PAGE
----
In fact, 62% of people with cancer are sedentary. 75-90% of those with cancer don’t perform any strength based exercise. It is important to caveat this blog with the understanding that side effects of treatment can leave the body unable to do what it used to. But! And here is the big BUT! As Robert Newton (a leading exercise oncology professor) states “some activity is better than none, more is better than less.” Patients may not be able to go for that 6 km long hike or run like they used to, but what ever stimulates change and growth within the body will be effective.  More importantly, it gives people the chance to do something positive with their bodies rather than just constantly be broken down!
This blog begins a series of cancer specific articles taking an in depth look at the how’s and the why’s exercise oncology, so keep a look out! If you ever have any questions or queries, please feel free to have a chat with me.
My final thought is this… Exercise has now been proven to be a drug, which should be prescribed appropriately and individually in those undergoing cancer treatments… so why are we not using it!

 

Relieving the pressure: How does exercise affect your blood pressure

Relieving the pressure: How does exercise affect your blood pressure

Before we begin, I just wanted to pop these stats in front of you….

·         34% of Australians (over 18) are have high blood pressure (BP) – that’s about 6 million people

·         4.1 million Australians have uncontrolled or untreated hypertension

So, let’s answer a few commonly heard questions around iNform:

1)
 How does a bout of exercise affect my BP?
A single episode of exercise is able to reduce BP post exercise. The magnitude (−2 to −12) and duration (4 to 16 hours) vary considerably between individuals as the environment, exercise prescribed, duration of exercise and genetic components can all affect change.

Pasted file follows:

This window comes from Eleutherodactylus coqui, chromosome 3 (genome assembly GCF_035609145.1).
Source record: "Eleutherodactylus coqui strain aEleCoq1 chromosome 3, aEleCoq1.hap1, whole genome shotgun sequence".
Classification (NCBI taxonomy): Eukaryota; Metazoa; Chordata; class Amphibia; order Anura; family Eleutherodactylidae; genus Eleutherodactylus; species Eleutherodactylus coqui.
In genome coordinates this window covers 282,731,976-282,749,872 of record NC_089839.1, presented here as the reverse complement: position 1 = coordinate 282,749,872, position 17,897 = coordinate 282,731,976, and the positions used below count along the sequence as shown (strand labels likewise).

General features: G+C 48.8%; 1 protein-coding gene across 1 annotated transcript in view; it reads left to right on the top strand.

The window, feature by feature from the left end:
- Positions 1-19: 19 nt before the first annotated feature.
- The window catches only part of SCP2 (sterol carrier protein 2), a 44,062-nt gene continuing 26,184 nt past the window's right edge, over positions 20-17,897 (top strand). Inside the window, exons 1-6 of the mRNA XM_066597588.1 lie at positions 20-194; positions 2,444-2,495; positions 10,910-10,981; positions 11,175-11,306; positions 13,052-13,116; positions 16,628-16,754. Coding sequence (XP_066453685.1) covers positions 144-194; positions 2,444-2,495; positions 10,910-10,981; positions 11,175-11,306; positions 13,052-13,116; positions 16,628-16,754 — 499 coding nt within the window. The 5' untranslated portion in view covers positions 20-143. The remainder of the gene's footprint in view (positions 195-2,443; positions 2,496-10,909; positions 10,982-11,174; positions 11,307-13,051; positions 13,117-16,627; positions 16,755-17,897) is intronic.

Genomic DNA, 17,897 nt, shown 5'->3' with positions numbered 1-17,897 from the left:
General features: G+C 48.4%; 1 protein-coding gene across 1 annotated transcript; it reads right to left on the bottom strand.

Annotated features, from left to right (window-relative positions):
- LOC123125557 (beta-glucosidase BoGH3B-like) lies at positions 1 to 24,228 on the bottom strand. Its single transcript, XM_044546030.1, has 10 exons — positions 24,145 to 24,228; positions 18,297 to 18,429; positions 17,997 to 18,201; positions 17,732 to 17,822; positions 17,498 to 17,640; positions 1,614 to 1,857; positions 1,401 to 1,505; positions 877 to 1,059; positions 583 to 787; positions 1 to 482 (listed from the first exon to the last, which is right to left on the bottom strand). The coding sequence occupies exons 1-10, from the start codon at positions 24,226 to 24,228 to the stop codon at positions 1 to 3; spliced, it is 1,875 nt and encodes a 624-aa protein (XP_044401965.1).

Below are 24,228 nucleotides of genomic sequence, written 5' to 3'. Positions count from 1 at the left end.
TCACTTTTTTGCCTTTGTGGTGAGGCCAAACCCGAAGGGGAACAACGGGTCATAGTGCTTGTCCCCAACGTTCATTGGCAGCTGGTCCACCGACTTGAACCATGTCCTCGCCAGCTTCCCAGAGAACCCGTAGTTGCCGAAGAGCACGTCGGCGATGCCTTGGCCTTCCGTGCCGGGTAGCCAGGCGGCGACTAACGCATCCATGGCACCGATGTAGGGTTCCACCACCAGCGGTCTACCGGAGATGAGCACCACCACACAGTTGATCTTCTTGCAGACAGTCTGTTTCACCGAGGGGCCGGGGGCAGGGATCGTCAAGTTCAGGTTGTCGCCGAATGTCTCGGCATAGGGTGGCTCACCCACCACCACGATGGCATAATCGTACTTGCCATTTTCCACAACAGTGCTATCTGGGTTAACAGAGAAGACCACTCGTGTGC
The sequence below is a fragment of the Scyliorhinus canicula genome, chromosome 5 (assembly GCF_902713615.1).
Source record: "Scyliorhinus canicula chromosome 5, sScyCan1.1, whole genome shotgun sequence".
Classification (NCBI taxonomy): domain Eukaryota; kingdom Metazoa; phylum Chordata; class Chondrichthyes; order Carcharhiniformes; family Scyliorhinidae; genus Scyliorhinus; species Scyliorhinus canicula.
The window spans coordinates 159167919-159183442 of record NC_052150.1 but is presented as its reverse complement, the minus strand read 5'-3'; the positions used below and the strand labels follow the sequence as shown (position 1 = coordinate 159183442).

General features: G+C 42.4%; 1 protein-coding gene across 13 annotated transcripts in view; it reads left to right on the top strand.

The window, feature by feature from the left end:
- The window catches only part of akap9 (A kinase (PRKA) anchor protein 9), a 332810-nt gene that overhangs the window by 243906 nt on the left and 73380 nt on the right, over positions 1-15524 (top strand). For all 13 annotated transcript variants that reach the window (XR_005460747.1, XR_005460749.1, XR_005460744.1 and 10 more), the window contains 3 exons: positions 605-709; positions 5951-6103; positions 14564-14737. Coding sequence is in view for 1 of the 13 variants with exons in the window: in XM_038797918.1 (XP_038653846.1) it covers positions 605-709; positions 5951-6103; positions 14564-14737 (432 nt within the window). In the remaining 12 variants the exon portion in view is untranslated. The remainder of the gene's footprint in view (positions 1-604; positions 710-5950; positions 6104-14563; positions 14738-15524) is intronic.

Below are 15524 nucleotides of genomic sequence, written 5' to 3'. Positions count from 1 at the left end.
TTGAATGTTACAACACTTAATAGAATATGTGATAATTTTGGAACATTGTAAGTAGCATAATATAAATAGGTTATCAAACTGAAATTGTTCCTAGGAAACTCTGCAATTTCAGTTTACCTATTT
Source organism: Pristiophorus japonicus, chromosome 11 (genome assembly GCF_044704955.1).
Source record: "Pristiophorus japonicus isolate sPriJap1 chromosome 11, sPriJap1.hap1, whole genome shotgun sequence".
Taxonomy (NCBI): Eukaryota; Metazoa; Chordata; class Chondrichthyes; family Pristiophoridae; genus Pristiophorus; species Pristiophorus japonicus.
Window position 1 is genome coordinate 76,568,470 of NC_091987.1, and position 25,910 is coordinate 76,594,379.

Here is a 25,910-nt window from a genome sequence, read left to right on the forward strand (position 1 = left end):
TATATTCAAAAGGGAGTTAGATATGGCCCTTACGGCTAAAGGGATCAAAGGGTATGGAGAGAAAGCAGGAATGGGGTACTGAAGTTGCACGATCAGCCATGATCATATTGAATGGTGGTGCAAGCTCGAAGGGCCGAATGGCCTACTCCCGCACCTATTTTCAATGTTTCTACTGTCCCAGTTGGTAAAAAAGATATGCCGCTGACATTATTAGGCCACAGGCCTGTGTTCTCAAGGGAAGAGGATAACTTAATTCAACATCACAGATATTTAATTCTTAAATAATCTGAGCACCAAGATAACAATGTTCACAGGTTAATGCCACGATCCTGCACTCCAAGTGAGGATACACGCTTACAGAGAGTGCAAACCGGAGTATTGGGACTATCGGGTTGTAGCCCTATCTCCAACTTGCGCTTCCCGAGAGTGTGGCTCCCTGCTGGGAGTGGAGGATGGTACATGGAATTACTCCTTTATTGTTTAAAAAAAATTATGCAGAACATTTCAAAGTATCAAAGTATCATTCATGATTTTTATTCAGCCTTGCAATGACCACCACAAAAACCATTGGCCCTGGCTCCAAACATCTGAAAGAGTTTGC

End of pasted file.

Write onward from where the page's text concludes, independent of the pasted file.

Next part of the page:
Let’s get scientific for a second:
Systolic BP (the first number) refers to how much pressure goes through the arteries as the heart is contracting. We would love it to be around 120.
Diastolic BP (the second and typically smaller number) refers to the arterial pressure during the relaxation phase of the heartbeat. The recommended value is approximately 80.

When we begin exercising our systolic BP increases because we need to pump more blood around the body to deliver oxygen and get rid of waste products. Our heart rate increases and the overall amount of blood moving through the arteries increases.  Therefore the pressure the blood creates on the arteries also increases. However BP does not usually fly off the charts because our arteries dilate to allow the extra blood through and as such the resistance (and the pressure) decreases. Think of it like opening doors wider to allow more people to shop during the post-Christmas sales.  So we would tend to expect a gradual increase in systolic BP until we hit a plateau at our exercise peak. Interestingly our diastolic does not often change much except in static exercises like wall sits.

How does it work?
This happens through a variety of ways including increased hormonal activity, decrease in heart rate and nerve activity (sympathetic  – due to decrease in circulating catecholamines).

However, given the many factors in our body that help regulate our BP, it is still proving difficult to identify a single mechanism for this drop. What is important though is the beneficial effects on the body!

2) Can regular exercise help me control my high BP
The big new is yes! Regular physical exercise has been recommended for the prevention and treatment of hypertension. We have had a range of clients who begin to exercise regularly, decrease their BP and thus the decrease or even cease the medication they are on (based on GP’s clinical decision).

3) What exercise is best for individuals with high BP?